Drum machine programming has possibly reached its easiest with Hammerhead Rhythm Station. Though too limited for professionals, Hammerhead is remarkably accessible and fun for creating percussion loops, not to mention free.
There are six tracks available, each with its own volume slider and distortion/reverse buttons. Above the channels, notes can be entered in the grid, measured in 16ths. Clicking on a channel will bring up the programmed notes for the track, if any. Tempo, loop volume, distortion and feedback are all changeable from the top right, and the top left buttons allow the user to change the number of measures in the loop and what measure is being programmed. It’s ridiculously easy and simple to get started creating drum tracks.
After creating a measure, either the active track or the all six can be copied and pasted into other measures, cutting the time and effort needed to create a full loop.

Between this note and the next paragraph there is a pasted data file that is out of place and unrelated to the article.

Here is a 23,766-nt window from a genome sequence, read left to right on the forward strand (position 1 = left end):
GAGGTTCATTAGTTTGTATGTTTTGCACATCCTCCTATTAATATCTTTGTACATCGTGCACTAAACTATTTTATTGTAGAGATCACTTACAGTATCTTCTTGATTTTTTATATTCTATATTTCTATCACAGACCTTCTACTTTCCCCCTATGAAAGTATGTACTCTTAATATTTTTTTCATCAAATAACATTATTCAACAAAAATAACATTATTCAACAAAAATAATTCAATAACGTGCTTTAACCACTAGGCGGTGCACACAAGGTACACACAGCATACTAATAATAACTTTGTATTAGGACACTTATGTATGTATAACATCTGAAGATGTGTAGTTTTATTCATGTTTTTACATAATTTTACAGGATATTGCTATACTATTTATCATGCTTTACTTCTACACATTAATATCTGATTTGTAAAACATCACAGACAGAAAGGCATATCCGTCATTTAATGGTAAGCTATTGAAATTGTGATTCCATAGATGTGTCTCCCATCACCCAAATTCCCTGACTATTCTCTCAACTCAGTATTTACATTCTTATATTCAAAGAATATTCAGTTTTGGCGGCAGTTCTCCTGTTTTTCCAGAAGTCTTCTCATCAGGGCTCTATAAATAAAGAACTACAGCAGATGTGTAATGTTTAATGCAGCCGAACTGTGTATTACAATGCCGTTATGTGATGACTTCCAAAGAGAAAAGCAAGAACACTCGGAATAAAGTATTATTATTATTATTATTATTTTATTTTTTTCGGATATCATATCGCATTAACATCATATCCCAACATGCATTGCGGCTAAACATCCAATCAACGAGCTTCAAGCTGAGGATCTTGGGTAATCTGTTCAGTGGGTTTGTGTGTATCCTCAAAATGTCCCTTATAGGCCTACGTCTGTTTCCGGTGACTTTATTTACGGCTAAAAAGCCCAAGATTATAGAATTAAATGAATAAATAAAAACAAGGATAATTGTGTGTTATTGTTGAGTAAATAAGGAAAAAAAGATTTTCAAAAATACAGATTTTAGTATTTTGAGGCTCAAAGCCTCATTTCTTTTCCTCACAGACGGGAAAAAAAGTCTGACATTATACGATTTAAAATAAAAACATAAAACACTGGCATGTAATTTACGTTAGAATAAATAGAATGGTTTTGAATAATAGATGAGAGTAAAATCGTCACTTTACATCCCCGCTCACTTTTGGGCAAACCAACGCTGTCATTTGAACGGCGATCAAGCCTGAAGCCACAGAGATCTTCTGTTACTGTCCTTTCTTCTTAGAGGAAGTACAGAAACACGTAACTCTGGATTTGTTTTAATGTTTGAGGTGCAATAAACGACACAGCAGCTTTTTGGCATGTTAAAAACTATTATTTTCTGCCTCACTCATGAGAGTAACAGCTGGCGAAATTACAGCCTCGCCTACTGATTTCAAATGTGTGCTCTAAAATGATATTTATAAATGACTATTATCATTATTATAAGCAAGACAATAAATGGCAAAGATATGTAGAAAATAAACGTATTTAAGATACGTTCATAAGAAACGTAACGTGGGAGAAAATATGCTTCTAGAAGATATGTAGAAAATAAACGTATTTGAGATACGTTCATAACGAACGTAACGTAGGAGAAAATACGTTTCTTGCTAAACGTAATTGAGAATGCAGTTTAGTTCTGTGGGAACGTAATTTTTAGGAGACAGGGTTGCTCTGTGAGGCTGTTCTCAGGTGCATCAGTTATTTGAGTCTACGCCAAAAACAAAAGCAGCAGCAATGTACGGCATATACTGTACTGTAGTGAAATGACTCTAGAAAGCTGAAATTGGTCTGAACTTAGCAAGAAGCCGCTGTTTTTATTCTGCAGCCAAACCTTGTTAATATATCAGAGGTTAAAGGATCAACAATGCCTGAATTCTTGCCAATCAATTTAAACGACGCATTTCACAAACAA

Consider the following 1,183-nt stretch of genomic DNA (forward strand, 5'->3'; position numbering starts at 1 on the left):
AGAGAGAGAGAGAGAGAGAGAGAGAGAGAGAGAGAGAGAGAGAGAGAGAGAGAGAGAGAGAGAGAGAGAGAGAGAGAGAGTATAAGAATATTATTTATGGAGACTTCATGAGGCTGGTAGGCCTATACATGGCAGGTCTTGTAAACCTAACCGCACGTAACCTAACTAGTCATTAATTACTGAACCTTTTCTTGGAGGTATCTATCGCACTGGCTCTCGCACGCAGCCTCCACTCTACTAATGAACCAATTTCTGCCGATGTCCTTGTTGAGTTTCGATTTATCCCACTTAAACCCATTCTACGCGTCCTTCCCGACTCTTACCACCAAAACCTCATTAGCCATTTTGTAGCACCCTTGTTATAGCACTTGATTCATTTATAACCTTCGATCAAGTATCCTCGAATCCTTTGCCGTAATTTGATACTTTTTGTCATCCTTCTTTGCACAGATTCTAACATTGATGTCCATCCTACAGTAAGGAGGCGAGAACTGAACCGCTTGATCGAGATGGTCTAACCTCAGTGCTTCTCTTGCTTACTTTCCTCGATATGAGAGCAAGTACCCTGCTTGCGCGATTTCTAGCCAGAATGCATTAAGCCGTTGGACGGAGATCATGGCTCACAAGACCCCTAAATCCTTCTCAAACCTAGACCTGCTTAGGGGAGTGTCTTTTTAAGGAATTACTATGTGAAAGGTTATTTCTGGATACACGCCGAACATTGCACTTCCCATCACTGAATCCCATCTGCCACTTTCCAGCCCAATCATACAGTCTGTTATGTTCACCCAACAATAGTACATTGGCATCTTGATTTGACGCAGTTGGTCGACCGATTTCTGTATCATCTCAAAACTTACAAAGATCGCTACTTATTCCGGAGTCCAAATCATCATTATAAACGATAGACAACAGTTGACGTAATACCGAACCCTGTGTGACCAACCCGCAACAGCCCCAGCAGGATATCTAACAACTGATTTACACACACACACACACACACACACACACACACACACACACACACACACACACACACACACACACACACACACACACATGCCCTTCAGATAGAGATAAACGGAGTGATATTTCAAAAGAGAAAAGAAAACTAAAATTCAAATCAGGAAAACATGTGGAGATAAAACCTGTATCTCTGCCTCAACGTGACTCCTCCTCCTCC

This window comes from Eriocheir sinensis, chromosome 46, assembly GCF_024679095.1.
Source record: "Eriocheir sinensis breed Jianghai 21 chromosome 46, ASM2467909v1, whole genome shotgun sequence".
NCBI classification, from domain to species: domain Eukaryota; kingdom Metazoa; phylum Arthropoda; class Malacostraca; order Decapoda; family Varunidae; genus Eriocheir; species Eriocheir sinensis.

The included samples are all basic and fairly old, as per the creator’s wishes. Toms, congas and other hand percussion are left out, but can be downloaded from the Hammerhead website as Hammerhead User Banks (HUBs) and loaded from the “Userbank: Sample Bank” button.
More samples, from old effects to more realistic acoustic drums, can be downloaded in HUBs as well, preserving Hammerhead’s simplicity while letting the user find his or her unique preferences.
After creating a satisfactory drum loop, it can either be saved as a Hammerhead project and reworked later, or it can be streamed to the hard drive as a WAV file.
Professionals will lament the six track limit, but for just about everyone else, it should be plenty. And should the user want to create additional tracks, streaming the original and writing another loop is easy enough; both can be combined in sequencer software like Audacity.
But when it comes to audio software, advanced features are usually lost in making a program simple to use. Hammerhead is no exception. The samples themselves cannot be edited, and the drums are usually flat and not very expressive. Time signatures cannot be changed, 32nd and 64th notes are impossible without creating a new loop, and tempo cannot be changed within the loop itself.
But most of those are the concerns of users who probably won’t have much need for Hammerhead anyway; for the rest of us, Hammerhead is a free, compact and useful program that makes creating drum loops fun and easy.